Busting out the Weapons

Weapon Rig

Its perch fishing time out on Lake Erie, but its also one of those times where I like to break out an old friend, the Weapon Rig.  Sometimes referred to as a Mayfly Rig, this simple contraption is a walleye catching setup.  If the perch fishing starts to slow up, or if the stars line up and we manage to limit out in short order, its always fun to start casting for eyes.  Besides, I have a lot of crawlers left from the trolling season.

Before somebody starts in on me, I know, weapons are used all walleye season long.  One reason I start using them know is that space on the boat can be limited, so when I take out a few perch rods, there is room for a casting rod or even a spinning rod for someone else to use.  Nothing like putting a hookset on a walleye while using a weapon on the other end of the line.

The rig itself is pretty common place in the world of fishing.  Basically its a modified Carolina rig, about 20 in length.  A single #4 octopus hook, five 5mm beads, a #1 folded clevis, with a #3 or #4 Colorado blade.  At the other end, make a loop with another 5 mm bead in the loop, then not to be redundant, tie a double loop knot.  Then slide the loop through an egg sinker and attach to your main line with a snap and swivel combination.  Weights for the sinkers can vary, while its probably most commonly used with a 3/8ths or 1/2 ounce, I like a 3/4 ounce for casting with my 7 foot, St. Croix medium/fast Premier rod.  I just like casting reels, so that’s why I have the heavier sinker.  If I was to use my 6’6″ Premier spinning rod, medium light/fast, then I would lighter weight, but still would prefer the 1/2 ounce sinker.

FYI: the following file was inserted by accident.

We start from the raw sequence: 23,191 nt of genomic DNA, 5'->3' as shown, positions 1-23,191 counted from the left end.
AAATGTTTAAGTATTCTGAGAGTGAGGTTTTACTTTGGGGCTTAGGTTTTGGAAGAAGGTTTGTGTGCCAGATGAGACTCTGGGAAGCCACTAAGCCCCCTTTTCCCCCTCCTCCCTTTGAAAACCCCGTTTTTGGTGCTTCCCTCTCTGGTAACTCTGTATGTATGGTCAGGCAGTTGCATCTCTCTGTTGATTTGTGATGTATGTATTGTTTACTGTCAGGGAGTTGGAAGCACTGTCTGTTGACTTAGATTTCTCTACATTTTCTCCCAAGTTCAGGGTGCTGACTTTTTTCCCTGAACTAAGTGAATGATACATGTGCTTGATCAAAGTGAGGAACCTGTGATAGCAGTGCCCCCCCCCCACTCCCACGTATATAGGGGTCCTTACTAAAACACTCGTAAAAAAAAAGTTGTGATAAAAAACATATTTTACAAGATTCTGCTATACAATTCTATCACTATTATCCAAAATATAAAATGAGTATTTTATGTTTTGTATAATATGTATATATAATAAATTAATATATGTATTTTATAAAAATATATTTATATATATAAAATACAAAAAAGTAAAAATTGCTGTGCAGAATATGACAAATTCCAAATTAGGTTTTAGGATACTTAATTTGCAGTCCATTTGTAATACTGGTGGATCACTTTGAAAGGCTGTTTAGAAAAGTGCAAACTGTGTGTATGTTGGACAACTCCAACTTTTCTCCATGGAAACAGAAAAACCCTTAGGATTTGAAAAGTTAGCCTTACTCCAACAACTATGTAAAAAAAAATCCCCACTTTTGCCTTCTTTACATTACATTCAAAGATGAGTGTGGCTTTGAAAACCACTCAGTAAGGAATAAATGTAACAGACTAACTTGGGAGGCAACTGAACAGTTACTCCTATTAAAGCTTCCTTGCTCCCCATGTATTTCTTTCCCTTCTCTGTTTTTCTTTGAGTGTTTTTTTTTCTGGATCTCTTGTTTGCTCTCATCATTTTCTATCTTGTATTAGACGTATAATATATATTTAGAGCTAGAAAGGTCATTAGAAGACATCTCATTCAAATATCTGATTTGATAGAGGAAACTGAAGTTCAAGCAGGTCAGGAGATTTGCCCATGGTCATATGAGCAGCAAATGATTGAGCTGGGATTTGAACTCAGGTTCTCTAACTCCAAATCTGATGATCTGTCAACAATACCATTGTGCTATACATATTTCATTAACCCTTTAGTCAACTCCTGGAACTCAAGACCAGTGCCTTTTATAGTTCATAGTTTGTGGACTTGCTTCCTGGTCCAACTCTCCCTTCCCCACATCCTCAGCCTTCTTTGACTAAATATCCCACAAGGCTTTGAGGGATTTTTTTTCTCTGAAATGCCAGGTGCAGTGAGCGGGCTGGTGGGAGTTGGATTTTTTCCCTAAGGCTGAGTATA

Why do I use these two rods, call it being nostalgic.  These were the very first two St. Croix rods that I bought almost 20 years ago and they hold a special place in the arsenal.  So much for only having a 5 yr warranty that come with the purchase of a Premier, these rods are awesome.

You basically fish this rig by casting out, and then in your head, start counting while the sinker falls in the water column.  Once you start catching fish, count down to the same depth every time.  You can also drag this rig on the bottom while drifting your boat with the current.  If the current is moving the boat a little to fast, throw out a couple of drift bags to slow you down.  In a pinch, I know guys that will even throw out one or two five gallon buckets.

If you like to drift and cast, start using this method as early as late April out on the lake.  Besides not using a lot of gas, this style of fishing is just plain fun for the angler.  Like jigging there is nothing like having the rod in your hand and setting the hook when a walleye takes the bait!

Copyright, 2017

 

About Mason

Born off the Detroit River, raised in Ida and on Lake Erie. Anything fishing holds my interest from Walleye, Pike and Muskie to a 10 year run on the Ice Fishing Circuits around the MidWest.
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